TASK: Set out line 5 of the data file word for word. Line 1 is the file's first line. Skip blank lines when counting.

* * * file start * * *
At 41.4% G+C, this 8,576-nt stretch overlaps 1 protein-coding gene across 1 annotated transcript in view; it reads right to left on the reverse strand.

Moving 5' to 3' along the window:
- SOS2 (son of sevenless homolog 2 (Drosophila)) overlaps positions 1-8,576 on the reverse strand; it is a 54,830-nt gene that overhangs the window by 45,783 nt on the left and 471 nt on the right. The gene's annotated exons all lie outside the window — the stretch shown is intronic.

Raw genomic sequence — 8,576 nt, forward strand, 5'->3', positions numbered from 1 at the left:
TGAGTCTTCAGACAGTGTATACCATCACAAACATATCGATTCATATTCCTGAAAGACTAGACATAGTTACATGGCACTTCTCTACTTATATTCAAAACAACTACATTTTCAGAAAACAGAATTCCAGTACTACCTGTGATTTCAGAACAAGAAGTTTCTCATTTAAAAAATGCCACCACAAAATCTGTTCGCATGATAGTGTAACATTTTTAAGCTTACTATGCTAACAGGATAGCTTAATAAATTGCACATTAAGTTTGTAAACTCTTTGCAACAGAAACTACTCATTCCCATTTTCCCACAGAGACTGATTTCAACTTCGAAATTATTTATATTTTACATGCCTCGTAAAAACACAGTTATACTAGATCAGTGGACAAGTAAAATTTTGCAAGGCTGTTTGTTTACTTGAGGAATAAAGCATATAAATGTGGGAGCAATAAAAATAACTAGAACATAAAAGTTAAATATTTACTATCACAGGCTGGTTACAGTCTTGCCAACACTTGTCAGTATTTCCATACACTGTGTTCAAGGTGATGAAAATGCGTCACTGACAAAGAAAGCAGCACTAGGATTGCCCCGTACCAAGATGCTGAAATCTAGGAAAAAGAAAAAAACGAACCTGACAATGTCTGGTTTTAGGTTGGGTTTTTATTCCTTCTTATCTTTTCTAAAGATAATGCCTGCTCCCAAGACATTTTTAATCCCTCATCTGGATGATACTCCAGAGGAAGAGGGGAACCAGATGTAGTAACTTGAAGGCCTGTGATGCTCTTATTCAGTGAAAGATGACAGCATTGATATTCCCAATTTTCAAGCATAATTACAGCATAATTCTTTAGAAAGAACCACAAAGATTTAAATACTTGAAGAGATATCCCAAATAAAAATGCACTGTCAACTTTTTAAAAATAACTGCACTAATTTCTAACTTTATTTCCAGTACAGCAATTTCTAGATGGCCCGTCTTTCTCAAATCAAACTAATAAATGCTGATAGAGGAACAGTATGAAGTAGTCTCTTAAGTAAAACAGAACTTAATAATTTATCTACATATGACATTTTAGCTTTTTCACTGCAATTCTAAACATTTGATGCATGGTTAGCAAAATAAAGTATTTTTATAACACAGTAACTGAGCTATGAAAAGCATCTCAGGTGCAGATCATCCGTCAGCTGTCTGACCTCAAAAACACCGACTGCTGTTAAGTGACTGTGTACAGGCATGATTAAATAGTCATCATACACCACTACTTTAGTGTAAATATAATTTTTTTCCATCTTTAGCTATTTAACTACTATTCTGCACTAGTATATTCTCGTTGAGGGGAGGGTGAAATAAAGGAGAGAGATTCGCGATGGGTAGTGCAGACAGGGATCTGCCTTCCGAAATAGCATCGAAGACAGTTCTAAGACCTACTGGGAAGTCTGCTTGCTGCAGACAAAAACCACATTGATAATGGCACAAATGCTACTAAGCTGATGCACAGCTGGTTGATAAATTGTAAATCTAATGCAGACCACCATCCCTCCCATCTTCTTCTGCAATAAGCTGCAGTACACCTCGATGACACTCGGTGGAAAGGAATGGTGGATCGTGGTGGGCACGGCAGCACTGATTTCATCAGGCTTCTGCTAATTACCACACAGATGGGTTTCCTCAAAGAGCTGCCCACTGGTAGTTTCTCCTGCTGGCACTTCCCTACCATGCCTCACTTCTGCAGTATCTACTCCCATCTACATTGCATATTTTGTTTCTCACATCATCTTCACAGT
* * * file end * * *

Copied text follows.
TGAGTCTTCAGACAGTGTATACCATCACAAACATATCGATTCATATTCCTGAAAGACTAGACATAGTTACATGGCACTTCTCTACTTATATTCAAAACAACTACATTTTCAGAAAACAGAATTCCAGTACTACCTGTGATTTCAGAACAAGAAGTTTCTCATTTAAAAAATGCCACCACAAAATCTGTTCGCATGATAGTGTAACATTTTTAAGCTTACTATGCTAACAGGATAGCTTAATAAATTGCACATTAAGTTTGTAAACTCTTTGCAACAGAAACTACTCATTCCCATTTTCCCACAGAGACTGATTTCAACTTCGAAATTATTTATATTTTACATGCCTCGTAAAAACACAGTTATACTAGATCAGTGGACAAGTAAAATTTTGCAAGGCTGTTTGTTTACTTGAGGAATAAAGCATATAAATGTGGGAGCAATAAAAATAACTAGAACATAAAAGTTAAATATTTACTATCACAGGCTGGTTACAGTCTTGCCAACACTTGTCAGTATTTCCATACACTGTGTTCAAGGTGATGAAAATGCGTCACTGACAAAGAAAGCAGCACTAGGATTGCCCCGTACCAAGATGCTGAAATCTAGGAAAAAGAAAAAAACGAACCTGACAATGTCTGGTTTTAGGTTGGGTTTTTATTCCTTCTTATCTTTTCTAAAGATAATGCCTGCTCCCAAGACATTTTTAATCCCTCATCTGGATGATACTCCAGAGGAAGAGGGGAACCAGATGTAGTAACTTGAAGGCCTGTGATGCTCTTATTCAGTGAAAGATGACAGCATTGATATTCCCAATTTTCAAGCATAATTACAGCATAATTCTTTAGAAAGAACCACAAAGATTTAAATACTTGAAGAGATATCCCAAATAAAAATGCACTGTCAACTTTTTAAAAATAACTGCACTAATTTCTAACTTTATTTCCAGTACAGCAATTTCTAGATGGCCCGTCTTTCTCAAATCAAACTAATAAATGCTGATAGAGGAACAGTATGAAGTAGTCTCTTAAGTAAAACAGAACTTAATAATTTATCTACATATGACATTTTAGCTTTTTCACTGCAATTCTAAACATTTGATGCATGGTTAGCAAAATAAAGTATTTTTATAACACAGTAACTGAGCTATGAAAAGCATCTCAGGTGCAGATCATCCGTCAGCTGTCTGACCTCAAAAACACCGACTGCTGTTAAGTGACTGTGTACAGGCATGATTAAATAGTCATCATACACCACTACTTTAGTGTAAATATAATTTTTTTCCATCTTTAGCTATTTAACTACTATTCTGCACTAGTATATTCTCGTTGAGGGGAGGGTGAAATAAAGGAGAGAGATTCGCGATGGGTAGTGCAGACAGGGATCTGCCTTCCGAAATAGCATCGAAGACAGTTCTAAGACCTACTGGGAAGTCTGCTTGCTGCAGACAAAAACCACATTGATAATGGCACAAATGCTACTAAGCTGATGCACAGCTGGTTGATAAATTGTAAATCTAATGCAGACCACCATCCCTCCCATCTTCTTCTGCAATAAGCTGCAGTACACCTCGATGACACTCGGTGGAAAGGAATGGTGGATCGTGGTGGGCACGGCAGCACTGATTTCATCAGGCTTCTGCTAATTACCACACAGATGGGTTTCCTCAAAGAGCTGCCCACTGGTAGTTTCTCCTGCTGGCACTTCCCTACCATGCCTCACTTCTGCAGTATCTACTCCCATCTACATTGCATATTTTGTTTCTCACATCATCTTCACAGT